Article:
Mercedes E-Class Cabriolet - Interior & comfort

A smooth ride, excellent refinement and stylish interior make the Mercedes E-Class Cabriolet very relaxing to drive

Carbuyer Rating

4.0 out of 5

Interior & comfort Rating

5.0 out of 5

If you see an E-Class Cabriolet owner driving slowly with the roof down, it’s probably to show off the lovely interior, which successfully juggles being a technological tour de force with traditional use of wood and leather trim.

Style and comfort are the keywords here, with every material both looking and feeling expensive. The metal air vents are a highlight of the fascia, although in this case their function can’t quite live up to those looks. While wood trim has fallen out of fashion to an extent, it looks good here and suits the character of the car, lifting the adjacent swathes of soft-touch plastic trim.

There are neat touches like the seatbelts that come out to meet you as you sit in the car and Mercedes’ optional ‘Aircap’ wind deflector. With a long history of convertibles under its belt, Mercedes is well versed in keeping the breeze out of its drop-top models, and while the retractable flap above the windscreen looks a bit ungainly, it keeps passengers snug in cool weather. Thanks to its multi-layered design, the fabric roof is a world away from old rag-tops and acoustic tuning ensures it keeps the interior impressively quiet, even at motorway speeds.

The E-Class Cabriolet is at its best fitted with optional air suspension set to its most comfortable mode. We’d avoid the 20-inch alloy wheels, which can send strong enough shocks into the car to shake the bodywork when faced with the worst tarmac.

Mercedes E-Class Cabriolet dashboard

A blend of the old and new, the dashboard is a standout feature of the E-Class, particularly because of its MBUX infotainment system that incorporates two 12.3-inch screens sitting side-by-side. With one taking the place of the instrument panel and the other in charge of infotainment, this is a four-seat Cabriolet with a hint of Starship Enterprise, even if BMW’s iDrive system is slightly easier to use.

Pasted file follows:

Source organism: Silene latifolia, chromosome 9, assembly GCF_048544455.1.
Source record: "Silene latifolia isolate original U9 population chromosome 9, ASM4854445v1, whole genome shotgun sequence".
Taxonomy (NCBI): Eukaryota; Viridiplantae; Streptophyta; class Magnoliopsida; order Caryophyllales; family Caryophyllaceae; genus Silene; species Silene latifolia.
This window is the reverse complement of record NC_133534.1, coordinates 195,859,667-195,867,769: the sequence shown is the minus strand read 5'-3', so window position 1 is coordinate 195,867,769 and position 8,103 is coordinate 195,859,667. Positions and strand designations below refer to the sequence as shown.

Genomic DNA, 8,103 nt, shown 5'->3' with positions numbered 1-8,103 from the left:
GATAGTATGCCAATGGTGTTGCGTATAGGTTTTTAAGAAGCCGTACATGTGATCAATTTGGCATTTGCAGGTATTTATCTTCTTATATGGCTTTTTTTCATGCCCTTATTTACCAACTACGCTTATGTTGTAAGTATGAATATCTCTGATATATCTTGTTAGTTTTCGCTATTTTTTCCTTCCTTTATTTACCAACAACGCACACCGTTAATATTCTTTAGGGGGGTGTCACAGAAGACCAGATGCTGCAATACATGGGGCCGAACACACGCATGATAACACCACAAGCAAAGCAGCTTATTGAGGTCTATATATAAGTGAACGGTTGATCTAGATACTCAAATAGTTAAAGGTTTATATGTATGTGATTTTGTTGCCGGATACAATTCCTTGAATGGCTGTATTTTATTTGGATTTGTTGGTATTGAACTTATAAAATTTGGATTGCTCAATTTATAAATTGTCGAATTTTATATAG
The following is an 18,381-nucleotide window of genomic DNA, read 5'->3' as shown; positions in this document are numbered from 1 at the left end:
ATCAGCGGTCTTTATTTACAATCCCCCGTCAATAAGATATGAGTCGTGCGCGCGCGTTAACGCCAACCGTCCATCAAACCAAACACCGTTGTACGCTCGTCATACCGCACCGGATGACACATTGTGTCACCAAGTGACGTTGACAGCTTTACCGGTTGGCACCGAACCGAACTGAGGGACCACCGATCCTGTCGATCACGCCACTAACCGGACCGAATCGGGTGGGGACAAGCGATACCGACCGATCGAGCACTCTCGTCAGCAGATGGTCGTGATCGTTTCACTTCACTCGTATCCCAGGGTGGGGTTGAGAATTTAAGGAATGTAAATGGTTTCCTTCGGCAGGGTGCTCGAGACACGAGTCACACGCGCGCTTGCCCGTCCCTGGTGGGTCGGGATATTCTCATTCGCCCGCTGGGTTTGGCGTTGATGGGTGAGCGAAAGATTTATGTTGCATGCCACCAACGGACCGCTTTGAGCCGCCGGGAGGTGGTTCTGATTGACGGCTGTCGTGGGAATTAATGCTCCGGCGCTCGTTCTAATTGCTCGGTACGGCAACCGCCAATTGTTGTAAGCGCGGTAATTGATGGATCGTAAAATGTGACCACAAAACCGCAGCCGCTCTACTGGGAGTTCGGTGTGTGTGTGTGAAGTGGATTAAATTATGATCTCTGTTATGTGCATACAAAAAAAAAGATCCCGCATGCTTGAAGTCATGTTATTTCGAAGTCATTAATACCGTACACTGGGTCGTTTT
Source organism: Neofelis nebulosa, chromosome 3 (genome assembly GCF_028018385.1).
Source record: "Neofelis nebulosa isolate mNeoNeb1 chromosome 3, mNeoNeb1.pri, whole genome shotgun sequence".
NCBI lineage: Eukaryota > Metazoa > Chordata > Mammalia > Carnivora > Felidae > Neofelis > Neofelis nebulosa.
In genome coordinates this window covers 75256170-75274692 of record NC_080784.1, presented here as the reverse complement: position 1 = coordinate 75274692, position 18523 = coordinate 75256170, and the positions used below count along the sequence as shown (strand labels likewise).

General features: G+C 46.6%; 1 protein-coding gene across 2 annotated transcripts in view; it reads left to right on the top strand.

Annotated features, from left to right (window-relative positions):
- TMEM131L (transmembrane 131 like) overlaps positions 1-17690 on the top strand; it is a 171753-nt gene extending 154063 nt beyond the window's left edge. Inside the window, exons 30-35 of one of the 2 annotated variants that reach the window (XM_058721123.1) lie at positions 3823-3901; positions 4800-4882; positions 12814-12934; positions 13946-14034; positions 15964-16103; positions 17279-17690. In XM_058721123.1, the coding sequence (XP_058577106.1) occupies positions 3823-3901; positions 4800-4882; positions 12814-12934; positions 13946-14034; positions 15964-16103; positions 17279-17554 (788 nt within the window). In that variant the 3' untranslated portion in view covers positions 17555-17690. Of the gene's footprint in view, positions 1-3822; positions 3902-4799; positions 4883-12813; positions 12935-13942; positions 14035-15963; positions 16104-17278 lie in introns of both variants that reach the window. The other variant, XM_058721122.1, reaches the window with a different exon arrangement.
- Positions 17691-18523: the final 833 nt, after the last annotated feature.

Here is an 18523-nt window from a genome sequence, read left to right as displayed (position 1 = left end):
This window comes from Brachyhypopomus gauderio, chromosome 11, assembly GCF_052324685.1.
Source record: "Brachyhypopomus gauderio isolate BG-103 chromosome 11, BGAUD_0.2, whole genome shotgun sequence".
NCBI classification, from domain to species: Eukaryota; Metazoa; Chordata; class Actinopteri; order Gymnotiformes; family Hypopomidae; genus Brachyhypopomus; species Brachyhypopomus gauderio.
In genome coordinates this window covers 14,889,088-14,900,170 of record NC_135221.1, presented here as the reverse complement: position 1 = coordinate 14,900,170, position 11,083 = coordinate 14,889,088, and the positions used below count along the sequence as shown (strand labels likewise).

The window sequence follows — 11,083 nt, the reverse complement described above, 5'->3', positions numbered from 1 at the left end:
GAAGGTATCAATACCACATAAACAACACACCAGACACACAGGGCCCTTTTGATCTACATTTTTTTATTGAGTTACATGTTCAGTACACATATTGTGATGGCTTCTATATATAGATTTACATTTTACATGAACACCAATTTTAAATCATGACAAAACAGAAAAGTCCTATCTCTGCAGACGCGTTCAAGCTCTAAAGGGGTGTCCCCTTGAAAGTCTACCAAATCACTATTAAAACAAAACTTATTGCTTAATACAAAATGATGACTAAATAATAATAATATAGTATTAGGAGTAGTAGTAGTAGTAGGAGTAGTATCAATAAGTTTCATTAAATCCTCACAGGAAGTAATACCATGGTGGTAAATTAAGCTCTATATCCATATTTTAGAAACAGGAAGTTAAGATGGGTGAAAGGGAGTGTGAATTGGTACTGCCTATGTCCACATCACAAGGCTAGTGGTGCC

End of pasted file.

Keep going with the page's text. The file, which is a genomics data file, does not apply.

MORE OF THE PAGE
Build quality has taken a leap over the outgoing model and the interior simply feels more expensive than before. To most, the materials won’t seem too far behind those found in the S-Class Cabriolet, despite that model costing almost triple the asking price of the roofless E-Class. With swathes of ambient lighting hidden underneath the silver dashboard trim, its personality even changes with the setting sun, for a more memorable experience at night.


Costing over £49,000 in its most basic form, the Cabriolet is as luxurious as you’d expect; it offers a standard 360-degree camera, heated front seats and a new steering wheel with touchpad controls. LED headlights improve visibility and Mercedes’ Magic Vision Control wipers ensure you can spray the screen with the roof down without covering your passengers in washer fluid.

The AMG Line Night Edition Premium Plus version upgrades the alloy wheels to 20-inches in diameter and adds black exterior trim, memory seats and a Burmester sound system. Meanwhile, the AMG E 53 Cabriolet gets its own roster of equipment, including a different exhaust and a sporty makeover inside and out.


If you’re a high mileage driver or want the safest version possible, the £1,700 Driving Assistance Plus Package adds Drive Pilot, combining technology including active cruise control, lane-changing assistance, steering assistance and autonomous emergency braking (AEB). Buyers can also choose between black, dark blue and dark red for the colour of the soft-top roof.

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